• John Kelly also writes for TCJ in remembrance of the life and work of Aline Kominsky-Crumb, who passed away last month at the age of 74 - “Though she later left the Wimmen's Comix collective due to issues with its direction, and launched her own women's title, Twisted Sisters Comics with Diane Noomin, Kominsky-Crumb was a founding member of the group and the experience was important in her development as an artist.”

• Further obituaries for Aline Kominsky-Crumb, alongside those linked to in the above, included pieces from Artforum, AP News, Drawn & Quarterly, The Gutter Review, ICv2, The Jewish Telegraph Agency, The Nation, The New York Times, and The Washington Post, while a Legacy page collated social media tributes paid to the cartoonist.

• Claire Woodcock reports for Vice on the realities of graphic novel bannings in school libraries in the US, and the students that are being done a disservice due to these sweeping book removals, on the say-so of a small number of ‘concerned’ parents.

• For The Washington Post, Liza Donnelly, author of Very Funny Ladies, presents thoughts on the history of women and non-binary cartoonists, and speaks with Sarah Akinterinwa, Alison Bechdel, Roz Chast, Mads Howarth, Amy Hwang, Sara Lautman, and Bishakh Som about drawing and expressing gender ideas.

• Ahead of the publication of Sarah Airriess’ adaptation of Cherry Apsley-Garrard’s The Worst Journey In the World, Robin McKie writes for The Guardian on Robert Scott’s ill-fated expedition to the Antarctic.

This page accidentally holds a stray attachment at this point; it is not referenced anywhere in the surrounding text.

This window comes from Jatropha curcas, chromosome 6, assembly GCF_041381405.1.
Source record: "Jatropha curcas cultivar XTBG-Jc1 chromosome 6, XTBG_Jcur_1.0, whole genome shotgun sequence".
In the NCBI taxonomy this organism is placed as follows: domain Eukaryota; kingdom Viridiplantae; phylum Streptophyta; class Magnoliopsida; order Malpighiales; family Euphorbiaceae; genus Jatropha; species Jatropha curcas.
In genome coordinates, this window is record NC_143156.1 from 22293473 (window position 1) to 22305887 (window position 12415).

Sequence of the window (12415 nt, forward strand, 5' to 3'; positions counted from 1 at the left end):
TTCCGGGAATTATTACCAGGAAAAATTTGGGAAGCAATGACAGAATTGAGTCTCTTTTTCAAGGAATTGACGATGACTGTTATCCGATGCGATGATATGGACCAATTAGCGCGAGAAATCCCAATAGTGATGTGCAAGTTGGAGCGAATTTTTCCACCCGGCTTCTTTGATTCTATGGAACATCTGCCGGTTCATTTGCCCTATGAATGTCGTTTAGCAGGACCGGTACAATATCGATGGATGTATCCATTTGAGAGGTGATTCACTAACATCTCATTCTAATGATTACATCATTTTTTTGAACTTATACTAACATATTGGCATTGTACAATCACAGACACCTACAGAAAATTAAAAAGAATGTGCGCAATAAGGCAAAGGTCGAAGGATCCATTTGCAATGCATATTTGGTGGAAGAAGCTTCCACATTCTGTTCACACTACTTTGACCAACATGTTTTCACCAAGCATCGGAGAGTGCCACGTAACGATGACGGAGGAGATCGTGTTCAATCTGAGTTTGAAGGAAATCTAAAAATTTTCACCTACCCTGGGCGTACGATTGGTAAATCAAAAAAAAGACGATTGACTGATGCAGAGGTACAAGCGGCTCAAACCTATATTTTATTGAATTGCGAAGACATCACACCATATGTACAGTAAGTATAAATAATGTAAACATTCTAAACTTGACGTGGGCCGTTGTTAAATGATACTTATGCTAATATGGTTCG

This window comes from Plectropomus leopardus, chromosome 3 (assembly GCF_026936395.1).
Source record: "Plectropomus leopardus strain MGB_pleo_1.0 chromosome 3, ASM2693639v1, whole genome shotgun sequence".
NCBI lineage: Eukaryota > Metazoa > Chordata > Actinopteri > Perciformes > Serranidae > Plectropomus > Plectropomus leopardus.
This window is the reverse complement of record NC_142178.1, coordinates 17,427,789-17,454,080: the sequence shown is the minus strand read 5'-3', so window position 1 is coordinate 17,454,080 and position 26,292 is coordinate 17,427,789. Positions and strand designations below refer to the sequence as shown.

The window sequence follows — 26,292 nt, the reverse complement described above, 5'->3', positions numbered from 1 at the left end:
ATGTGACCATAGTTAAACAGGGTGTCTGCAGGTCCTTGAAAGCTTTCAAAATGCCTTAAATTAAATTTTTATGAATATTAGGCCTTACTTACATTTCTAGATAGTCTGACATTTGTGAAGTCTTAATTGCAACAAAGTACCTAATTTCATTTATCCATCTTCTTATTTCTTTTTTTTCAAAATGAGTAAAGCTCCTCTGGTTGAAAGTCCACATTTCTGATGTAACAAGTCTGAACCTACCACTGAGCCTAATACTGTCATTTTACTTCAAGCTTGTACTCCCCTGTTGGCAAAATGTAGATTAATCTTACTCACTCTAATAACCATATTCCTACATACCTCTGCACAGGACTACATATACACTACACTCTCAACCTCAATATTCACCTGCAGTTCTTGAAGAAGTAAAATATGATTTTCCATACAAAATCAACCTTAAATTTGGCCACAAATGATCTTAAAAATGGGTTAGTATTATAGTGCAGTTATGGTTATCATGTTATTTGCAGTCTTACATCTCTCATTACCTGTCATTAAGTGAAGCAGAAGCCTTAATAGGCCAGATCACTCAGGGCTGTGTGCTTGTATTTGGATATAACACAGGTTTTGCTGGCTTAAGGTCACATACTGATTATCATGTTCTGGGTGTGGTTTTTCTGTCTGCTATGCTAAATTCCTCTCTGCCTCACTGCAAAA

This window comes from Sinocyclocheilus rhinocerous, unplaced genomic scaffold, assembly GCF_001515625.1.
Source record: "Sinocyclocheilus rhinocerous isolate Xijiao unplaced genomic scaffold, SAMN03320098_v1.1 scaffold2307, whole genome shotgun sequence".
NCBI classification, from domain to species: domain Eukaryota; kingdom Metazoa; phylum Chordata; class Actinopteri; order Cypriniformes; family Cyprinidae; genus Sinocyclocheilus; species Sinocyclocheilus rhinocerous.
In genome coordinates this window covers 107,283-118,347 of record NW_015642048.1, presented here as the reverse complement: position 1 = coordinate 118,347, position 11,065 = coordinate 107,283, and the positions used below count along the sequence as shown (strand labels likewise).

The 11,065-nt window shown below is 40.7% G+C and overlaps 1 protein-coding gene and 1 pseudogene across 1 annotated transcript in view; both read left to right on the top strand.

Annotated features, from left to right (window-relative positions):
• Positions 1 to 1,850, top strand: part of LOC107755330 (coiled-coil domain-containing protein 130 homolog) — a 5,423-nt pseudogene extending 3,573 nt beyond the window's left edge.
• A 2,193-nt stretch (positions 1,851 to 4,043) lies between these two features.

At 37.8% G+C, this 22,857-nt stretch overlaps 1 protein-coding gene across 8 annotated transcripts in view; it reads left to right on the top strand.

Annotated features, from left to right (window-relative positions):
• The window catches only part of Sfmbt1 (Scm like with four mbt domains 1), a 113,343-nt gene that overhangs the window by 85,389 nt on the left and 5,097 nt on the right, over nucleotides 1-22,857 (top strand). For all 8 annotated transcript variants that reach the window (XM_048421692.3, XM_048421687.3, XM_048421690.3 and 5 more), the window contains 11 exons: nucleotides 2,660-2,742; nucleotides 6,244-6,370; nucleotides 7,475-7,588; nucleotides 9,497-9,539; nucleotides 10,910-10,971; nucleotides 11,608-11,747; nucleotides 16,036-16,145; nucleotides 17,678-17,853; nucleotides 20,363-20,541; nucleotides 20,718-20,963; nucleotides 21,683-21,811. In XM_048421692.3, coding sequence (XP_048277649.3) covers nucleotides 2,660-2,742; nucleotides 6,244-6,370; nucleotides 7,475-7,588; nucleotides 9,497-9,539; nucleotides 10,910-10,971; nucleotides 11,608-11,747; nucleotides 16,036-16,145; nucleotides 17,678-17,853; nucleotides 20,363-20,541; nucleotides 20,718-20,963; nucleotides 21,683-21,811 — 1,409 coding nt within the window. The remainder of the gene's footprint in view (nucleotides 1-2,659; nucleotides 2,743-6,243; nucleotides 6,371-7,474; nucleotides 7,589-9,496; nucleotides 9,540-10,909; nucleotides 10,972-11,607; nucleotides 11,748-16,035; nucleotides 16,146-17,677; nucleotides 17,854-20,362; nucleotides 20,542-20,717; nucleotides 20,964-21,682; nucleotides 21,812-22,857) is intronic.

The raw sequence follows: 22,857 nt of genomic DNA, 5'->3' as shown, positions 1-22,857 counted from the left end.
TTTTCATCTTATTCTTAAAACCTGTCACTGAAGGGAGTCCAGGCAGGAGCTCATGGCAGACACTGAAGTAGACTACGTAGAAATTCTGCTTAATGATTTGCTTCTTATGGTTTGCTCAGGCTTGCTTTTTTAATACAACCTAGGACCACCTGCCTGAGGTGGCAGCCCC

• For The Gutter Review, Tom Shapira writes on John Wagner and Cam Kennedy’s Kenny Who? stories, in the age of AI art generation through the exploitation of human artists’ work.

• Over at Shelfdust Matt Sibley writes on the British culture and history inherent in the character of John Constantine, as depicted in Simon Spurrier, Aaron Campbell, et al’s John Constantine: Hellblazer #1; and Steve Morris presents entries 50 - 41 of the top 50 comic book events in the history of, well, comic book events.

• From the world of open-access academia, in the Journal of Graphic Novels and Comics, Neil Cohn, Irmak Hacımusaoğlu, and Bien Klomberg present findings from a study on cross-cultural variation between POV comic book panels.

• For Hacettepe University’s Journal of Faculty of Letters, Corry Shores writes on applying Vivian Sobchack’s Merleau-Pontian phenomenology of embodied film experience to comics, in the context of Gilles Deleuze’s philosophy of shocking sensations, in the work of Peter Bagge, Mary Fleener, and Craig Thompson.